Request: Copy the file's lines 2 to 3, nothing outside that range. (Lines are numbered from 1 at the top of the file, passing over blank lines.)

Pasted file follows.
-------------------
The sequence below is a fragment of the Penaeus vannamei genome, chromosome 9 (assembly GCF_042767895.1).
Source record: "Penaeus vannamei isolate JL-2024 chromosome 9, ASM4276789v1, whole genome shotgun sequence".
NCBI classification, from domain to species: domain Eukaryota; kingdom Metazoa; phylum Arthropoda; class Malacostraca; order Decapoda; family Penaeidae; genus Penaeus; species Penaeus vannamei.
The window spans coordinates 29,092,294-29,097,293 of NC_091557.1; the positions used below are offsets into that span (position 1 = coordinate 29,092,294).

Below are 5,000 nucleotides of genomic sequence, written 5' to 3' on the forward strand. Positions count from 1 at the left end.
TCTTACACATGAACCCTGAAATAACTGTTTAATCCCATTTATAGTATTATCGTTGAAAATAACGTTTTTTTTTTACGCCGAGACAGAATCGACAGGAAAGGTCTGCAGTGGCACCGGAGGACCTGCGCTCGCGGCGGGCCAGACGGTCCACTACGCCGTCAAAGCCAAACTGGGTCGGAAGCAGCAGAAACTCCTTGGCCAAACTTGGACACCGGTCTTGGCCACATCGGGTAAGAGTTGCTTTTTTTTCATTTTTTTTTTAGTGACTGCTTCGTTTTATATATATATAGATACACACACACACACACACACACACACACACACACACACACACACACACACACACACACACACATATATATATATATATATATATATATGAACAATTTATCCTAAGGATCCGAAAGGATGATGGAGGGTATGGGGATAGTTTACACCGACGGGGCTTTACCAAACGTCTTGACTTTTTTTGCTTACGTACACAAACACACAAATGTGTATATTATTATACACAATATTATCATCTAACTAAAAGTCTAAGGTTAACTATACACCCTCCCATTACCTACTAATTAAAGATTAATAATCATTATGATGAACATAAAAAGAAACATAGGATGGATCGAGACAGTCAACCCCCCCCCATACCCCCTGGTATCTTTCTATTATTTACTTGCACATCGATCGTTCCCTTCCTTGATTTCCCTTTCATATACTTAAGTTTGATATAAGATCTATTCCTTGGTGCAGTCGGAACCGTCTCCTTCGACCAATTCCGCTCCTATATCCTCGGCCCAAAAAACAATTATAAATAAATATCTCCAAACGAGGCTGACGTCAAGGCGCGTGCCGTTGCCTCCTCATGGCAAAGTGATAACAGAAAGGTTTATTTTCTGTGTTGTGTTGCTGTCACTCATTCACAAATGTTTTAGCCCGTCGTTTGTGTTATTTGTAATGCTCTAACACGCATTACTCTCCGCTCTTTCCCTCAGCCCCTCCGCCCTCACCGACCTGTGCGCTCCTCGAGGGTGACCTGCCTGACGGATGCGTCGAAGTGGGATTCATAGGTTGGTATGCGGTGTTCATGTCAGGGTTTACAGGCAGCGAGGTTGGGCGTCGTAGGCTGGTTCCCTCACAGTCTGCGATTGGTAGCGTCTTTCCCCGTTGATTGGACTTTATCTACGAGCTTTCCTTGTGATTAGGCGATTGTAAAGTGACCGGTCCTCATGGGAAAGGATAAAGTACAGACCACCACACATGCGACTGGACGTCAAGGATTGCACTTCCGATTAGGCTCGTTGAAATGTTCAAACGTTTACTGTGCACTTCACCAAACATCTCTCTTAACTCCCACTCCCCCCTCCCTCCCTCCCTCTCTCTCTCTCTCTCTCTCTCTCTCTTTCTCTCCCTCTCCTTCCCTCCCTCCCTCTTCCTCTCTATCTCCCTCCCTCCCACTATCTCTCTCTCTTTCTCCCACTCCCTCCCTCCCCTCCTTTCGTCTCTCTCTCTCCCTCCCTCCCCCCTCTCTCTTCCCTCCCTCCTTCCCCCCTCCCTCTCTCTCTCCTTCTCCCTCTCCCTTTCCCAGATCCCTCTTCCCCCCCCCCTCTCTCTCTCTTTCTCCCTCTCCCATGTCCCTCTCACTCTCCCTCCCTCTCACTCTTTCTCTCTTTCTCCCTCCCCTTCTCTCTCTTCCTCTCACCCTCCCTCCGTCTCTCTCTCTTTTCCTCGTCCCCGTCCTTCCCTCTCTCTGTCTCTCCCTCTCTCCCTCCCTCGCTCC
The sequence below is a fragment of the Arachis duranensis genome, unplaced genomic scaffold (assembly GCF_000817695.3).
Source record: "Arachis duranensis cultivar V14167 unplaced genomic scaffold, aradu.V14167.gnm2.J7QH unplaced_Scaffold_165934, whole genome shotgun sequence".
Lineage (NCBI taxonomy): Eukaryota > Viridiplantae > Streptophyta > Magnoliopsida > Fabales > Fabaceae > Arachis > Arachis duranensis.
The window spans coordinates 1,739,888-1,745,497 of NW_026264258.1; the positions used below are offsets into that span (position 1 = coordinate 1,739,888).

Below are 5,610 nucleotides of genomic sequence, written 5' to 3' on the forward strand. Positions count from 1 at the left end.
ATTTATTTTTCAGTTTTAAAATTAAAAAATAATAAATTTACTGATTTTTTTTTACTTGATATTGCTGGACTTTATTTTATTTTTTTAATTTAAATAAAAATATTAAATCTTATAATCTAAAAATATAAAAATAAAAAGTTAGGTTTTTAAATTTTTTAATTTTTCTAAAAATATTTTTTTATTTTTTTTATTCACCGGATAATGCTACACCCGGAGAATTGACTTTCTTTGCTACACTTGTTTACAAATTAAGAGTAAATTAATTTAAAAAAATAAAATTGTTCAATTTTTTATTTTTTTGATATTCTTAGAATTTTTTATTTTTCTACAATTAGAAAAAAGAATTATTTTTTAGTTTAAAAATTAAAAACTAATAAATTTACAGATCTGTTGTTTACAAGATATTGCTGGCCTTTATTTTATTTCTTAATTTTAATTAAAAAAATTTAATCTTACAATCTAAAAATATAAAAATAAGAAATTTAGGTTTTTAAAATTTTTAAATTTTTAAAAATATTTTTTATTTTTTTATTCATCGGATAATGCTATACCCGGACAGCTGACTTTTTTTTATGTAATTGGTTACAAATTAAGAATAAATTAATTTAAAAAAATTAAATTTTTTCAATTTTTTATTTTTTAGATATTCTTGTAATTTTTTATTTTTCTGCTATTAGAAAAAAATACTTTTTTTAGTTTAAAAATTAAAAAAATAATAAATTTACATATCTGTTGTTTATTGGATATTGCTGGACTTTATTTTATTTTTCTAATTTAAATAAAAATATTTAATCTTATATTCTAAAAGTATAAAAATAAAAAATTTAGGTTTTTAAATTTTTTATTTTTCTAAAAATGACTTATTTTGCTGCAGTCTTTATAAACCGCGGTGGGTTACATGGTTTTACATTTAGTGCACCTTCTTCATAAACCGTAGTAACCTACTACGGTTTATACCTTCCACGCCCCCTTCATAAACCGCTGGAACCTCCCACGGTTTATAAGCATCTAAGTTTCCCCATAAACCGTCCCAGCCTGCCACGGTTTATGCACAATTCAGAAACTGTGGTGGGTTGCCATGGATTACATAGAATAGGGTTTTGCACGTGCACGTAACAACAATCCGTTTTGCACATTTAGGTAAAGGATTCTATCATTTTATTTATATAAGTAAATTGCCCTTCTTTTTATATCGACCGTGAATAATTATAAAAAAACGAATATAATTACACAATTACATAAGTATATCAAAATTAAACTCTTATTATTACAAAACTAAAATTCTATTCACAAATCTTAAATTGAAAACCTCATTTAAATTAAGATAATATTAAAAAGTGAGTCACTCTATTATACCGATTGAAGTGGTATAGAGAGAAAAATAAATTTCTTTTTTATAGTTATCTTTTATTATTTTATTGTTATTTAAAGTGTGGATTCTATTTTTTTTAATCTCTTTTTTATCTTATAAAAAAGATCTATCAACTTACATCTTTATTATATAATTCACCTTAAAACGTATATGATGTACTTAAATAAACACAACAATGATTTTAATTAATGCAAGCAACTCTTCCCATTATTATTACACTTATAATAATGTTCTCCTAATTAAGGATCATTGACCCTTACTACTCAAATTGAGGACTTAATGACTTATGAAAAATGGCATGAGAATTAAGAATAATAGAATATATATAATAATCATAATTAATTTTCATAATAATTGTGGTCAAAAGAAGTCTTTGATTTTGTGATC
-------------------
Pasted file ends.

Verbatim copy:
Source record: "Penaeus vannamei isolate JL-2024 chromosome 9, ASM4276789v1, whole genome shotgun sequence".
NCBI classification, from domain to species: domain Eukaryota; kingdom Metazoa; phylum Arthropoda; class Malacostraca; order Decapoda; family Penaeidae; genus Penaeus; species Penaeus vannamei.